The publication begins with an abridged ver­sion of the symposium’s opening conversa­tion, “Anger and Defiance and the Archive”, in which Amal Alhaag and Teresa Cisneros reflected on feeling everything from rage to boredom to amusement as they work in co­lonial archives, and what actions they take in response to those emotions.

Inspired by their talk, Stevie Nolten shares a series of questions that probe the nature and detail of “Anger in the Archive”.

Wigbertson Julian Isenia explores transna­tional dialogues between Black, LGBTQI+ intellectuals in “Love and Compassion amid Many Adversities: On Black, Queer Archival Practices”. In doing so, Julian embraces the often, but not always, contradictory relation­ships between love, critique and personal and institutional change.

Eliza Steinbock offers contemplations of discomfort by encouraging white readers in particular to lean into difficult emotions in “White Affect Caught in the Colonial Act: The Cultural Archive of Shame and Guilt”.

Mary Huelsbeck shares a description of the Wendy Clark Collection’s Love Tapes, a vid­eo art installation, and explores the unique contribution of audio and visual archives to the discussion of emotion

Centring the body in a dialogue between present and past, Cécile Accilien examines her own body as “a record of practices [and] values that date back centuries” and help her navigate her individual connections to collective history in “My Hair Is My Archive”.

In “Algerian Letters: The Jewellers of the Ou­mah”, keynote speaker Ariella Aïsha Azoulay ponders whether, when one’s ancestors have been doubly disappeared from colonial archives, it is possible to trace their expe­riences and existences through their craft and the objects they created.

In “Item Cannot be Displayed: Refusal as a Modality of Care”, Carine Zaayman reflects on the significance of objects and their curation in light of her recent experience of the Jagger Library fire at the University of Cape Town in South Africa. She shows us how these reflections on loss and care resulted in a different kind of intervention during a workshop she facilitated at the symposium, where participants decided not to share the objects they had brought with them to the workshop.

Taking the question of objects from the ma­terial to the digital plane, Daniela Agostinho first contemplates her discomfort with being involved in the digitisation process in “Encounters with the Danish Colonial Ar­chive: Affect, Labour and Spaces of Care”; she then seeks insight and inspiration from artist Jeannette Ehlers’s installation Black Is a Beautiful Word. I & I (Encountering the Danish Colonial Archive) which creates con­text for and dialogue with what had been a static, colonial image.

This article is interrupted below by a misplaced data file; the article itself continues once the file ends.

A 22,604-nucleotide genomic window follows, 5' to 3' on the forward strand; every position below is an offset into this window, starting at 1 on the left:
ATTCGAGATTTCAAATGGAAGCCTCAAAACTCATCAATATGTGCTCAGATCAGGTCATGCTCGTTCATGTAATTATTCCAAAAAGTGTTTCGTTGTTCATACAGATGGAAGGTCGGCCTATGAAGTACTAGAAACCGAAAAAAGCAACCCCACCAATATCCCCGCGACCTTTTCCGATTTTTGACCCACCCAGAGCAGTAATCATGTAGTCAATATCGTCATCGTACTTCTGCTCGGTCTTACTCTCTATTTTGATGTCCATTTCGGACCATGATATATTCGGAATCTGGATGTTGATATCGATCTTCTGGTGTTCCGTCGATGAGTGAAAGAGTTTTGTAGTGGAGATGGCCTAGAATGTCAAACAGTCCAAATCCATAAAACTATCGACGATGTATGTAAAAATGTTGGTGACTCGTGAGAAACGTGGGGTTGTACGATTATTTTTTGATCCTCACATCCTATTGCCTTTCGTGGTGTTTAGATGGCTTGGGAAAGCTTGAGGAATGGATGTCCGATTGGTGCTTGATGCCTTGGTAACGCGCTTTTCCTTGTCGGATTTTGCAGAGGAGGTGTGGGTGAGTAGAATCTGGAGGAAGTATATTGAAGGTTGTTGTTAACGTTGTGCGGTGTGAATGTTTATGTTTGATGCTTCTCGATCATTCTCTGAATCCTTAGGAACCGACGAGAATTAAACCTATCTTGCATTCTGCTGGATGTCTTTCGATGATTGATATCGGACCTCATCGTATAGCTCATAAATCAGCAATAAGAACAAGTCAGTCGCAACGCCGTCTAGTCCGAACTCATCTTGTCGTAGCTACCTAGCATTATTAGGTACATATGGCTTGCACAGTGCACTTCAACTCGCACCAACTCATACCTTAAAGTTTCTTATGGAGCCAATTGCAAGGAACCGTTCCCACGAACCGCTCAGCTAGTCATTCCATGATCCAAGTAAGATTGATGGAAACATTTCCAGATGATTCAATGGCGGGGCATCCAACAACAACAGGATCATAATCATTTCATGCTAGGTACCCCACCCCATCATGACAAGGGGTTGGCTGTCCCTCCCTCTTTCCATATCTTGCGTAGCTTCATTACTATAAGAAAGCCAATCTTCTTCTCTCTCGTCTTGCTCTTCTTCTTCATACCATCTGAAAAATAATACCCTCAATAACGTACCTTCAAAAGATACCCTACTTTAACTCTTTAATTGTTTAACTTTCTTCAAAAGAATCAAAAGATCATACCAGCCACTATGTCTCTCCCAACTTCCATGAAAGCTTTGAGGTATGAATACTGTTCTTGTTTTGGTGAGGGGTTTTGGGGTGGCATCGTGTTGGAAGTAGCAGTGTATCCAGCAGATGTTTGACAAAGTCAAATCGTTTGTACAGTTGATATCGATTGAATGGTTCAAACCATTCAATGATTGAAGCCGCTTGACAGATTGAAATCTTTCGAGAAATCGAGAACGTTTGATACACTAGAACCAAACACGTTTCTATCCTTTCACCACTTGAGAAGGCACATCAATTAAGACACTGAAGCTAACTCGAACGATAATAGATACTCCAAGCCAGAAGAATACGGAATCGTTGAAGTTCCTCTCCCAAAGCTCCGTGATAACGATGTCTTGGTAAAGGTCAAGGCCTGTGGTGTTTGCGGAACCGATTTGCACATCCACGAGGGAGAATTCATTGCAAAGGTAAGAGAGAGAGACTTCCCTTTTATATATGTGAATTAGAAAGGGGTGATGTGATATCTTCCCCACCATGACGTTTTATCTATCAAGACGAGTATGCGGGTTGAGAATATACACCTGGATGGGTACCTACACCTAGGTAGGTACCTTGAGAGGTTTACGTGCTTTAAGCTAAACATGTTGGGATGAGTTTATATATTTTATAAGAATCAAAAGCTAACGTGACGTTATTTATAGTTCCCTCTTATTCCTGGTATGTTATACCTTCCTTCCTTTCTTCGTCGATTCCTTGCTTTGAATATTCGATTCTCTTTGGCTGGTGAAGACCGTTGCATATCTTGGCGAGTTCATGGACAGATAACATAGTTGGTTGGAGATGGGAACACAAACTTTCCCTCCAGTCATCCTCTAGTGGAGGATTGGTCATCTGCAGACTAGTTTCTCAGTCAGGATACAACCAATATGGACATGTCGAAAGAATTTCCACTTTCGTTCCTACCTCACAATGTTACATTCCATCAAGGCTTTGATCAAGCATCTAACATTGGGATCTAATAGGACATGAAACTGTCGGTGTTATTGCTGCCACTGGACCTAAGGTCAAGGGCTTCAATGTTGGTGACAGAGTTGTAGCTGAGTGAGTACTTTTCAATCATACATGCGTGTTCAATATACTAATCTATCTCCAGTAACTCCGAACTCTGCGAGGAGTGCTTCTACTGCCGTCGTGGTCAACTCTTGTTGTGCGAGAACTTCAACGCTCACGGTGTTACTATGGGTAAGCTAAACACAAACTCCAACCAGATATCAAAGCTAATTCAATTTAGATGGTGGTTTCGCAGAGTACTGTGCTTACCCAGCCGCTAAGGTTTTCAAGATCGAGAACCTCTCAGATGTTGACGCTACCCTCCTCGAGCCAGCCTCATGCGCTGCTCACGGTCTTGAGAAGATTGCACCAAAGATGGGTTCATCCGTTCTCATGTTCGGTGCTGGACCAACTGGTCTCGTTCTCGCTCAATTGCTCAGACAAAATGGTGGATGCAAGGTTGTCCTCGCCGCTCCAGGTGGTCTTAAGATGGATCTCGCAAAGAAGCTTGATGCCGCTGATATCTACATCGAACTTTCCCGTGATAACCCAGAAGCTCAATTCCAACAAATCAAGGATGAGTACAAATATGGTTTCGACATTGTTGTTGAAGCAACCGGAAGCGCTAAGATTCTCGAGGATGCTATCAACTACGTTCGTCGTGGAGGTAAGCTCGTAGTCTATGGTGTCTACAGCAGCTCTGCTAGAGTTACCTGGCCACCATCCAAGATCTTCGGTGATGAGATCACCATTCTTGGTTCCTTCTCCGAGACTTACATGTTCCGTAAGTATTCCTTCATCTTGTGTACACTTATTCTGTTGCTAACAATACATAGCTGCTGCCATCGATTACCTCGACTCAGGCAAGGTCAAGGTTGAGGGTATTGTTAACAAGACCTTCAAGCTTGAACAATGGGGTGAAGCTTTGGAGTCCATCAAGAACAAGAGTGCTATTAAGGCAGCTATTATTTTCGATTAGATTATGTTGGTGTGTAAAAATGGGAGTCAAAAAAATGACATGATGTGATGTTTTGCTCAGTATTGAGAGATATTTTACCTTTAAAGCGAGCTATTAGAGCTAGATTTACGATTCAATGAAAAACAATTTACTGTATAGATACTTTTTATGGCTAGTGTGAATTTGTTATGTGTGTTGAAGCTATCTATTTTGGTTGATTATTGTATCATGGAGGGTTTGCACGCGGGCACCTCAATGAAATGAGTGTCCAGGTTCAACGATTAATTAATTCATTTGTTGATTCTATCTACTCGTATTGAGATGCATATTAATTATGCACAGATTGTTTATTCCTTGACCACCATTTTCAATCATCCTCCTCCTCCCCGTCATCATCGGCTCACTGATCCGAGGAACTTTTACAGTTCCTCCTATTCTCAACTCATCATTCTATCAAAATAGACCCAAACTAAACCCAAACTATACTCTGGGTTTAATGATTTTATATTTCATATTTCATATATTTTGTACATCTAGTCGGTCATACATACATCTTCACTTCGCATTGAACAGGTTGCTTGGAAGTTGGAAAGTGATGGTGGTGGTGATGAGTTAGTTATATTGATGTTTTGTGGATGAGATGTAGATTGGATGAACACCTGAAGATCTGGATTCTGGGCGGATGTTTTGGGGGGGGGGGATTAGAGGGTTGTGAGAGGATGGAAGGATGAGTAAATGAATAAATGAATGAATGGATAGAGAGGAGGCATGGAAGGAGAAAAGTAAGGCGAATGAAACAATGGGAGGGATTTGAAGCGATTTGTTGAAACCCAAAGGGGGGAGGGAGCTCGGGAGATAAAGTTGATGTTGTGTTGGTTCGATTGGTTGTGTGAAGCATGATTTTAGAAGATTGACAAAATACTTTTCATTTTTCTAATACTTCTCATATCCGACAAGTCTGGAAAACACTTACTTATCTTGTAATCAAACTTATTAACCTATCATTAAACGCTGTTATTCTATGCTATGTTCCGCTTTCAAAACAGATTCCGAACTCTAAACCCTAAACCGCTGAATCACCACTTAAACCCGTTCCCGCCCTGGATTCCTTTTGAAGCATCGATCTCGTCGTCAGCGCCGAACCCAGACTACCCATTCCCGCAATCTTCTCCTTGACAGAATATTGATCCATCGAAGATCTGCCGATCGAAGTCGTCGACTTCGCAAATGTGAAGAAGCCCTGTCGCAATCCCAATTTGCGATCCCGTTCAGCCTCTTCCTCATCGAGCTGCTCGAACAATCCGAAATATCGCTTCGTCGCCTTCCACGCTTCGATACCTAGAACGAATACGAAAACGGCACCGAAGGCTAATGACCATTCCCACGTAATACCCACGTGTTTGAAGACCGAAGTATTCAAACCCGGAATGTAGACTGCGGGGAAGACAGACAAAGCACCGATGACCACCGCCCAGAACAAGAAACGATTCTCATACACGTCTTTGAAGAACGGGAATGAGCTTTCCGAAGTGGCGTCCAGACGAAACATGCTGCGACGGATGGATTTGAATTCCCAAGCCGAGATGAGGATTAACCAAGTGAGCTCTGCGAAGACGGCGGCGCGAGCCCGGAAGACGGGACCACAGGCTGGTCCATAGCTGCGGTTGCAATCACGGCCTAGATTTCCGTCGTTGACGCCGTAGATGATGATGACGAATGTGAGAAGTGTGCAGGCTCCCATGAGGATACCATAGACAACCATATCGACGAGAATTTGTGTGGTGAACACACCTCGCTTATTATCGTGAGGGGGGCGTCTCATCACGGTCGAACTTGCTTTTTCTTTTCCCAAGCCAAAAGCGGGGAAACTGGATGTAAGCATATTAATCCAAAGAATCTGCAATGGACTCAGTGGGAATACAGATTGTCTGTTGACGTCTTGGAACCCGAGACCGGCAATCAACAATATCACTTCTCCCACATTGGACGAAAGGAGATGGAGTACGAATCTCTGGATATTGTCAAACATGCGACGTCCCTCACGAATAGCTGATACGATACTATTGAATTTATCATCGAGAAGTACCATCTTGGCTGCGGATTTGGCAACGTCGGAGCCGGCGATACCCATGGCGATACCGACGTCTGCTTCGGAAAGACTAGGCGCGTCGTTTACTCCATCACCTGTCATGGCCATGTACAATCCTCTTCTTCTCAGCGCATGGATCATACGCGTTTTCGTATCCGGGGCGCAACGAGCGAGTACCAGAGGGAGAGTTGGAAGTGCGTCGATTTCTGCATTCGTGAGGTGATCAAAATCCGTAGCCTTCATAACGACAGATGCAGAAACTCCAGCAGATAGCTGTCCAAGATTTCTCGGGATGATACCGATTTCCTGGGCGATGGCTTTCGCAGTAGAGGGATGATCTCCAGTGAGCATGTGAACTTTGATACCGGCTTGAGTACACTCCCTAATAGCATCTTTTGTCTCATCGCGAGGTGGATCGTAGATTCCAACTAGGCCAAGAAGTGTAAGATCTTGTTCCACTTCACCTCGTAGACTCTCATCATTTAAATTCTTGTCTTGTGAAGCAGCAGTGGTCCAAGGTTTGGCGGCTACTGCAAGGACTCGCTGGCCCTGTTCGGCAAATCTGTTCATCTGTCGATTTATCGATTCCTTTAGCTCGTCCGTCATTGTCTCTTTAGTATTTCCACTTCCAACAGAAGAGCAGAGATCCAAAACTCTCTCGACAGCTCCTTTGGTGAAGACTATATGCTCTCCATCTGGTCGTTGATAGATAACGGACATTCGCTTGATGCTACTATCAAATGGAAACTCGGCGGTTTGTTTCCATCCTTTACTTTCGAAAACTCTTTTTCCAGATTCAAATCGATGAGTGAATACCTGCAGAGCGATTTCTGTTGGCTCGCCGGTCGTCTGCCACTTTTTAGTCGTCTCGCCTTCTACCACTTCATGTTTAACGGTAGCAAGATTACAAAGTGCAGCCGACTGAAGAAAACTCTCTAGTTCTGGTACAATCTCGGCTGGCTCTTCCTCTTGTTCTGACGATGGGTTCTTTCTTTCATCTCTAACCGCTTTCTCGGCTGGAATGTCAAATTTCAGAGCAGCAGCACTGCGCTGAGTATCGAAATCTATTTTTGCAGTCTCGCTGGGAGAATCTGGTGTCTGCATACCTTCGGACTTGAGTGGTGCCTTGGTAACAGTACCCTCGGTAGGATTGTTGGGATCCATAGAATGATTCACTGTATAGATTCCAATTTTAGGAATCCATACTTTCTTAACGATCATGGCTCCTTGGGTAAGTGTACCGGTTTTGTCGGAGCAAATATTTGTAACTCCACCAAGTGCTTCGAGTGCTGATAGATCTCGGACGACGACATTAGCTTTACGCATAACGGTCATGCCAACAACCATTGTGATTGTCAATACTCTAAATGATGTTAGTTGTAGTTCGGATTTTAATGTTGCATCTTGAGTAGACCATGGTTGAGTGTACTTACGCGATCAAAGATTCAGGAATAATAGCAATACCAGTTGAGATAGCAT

Imara Limon and Inez van der Scheer ex­plore the reframing of colonially implicated material in an adaptation of their presen­tation which explored curatorial practice at the Amsterdam Museum and how shame and guilt are connected to a research project and exhibition about the Golden Coach. To think beyond museum collections as they currently exist, they also speak to the muse­um’s collaborations with artists, asking how critical art practices can interact with muse­um practices and their collections, while also complicating such relationships.

In “The Museum Visits a Therapist”, visual artists Mirjam Linschooten and Sameer Farooq share images and descriptions of their film of the same name, which explores the similarities and connections between symptoms of and treatment for trauma and the processes by which workers restore co­lonial-era objects at the Tropenmuseum, the Netherlands’ largest ethnographic museum.

Finally, in “How to Hold an Image”, Jue Yang shares her process of “interrupting the colonial gaze” by contextualising images produced for the Dutch colonial project and juxtaposing them with images of their cre­ators and traces of herself.

We hope you enjoy exploring these contri­butions.

If you have any thoughts or reflections on reading this publication, we invite you to get in touch with us at inwardoutward@

— Inward Outward 2021 Editorial Team

Rachel Somers Miles, Alana Osbourne, Esther Captain, Eleni Tzialli, Alessandra Benedicty-Kokken, Carine Zaayman, Alison Fischer, Wayne Modest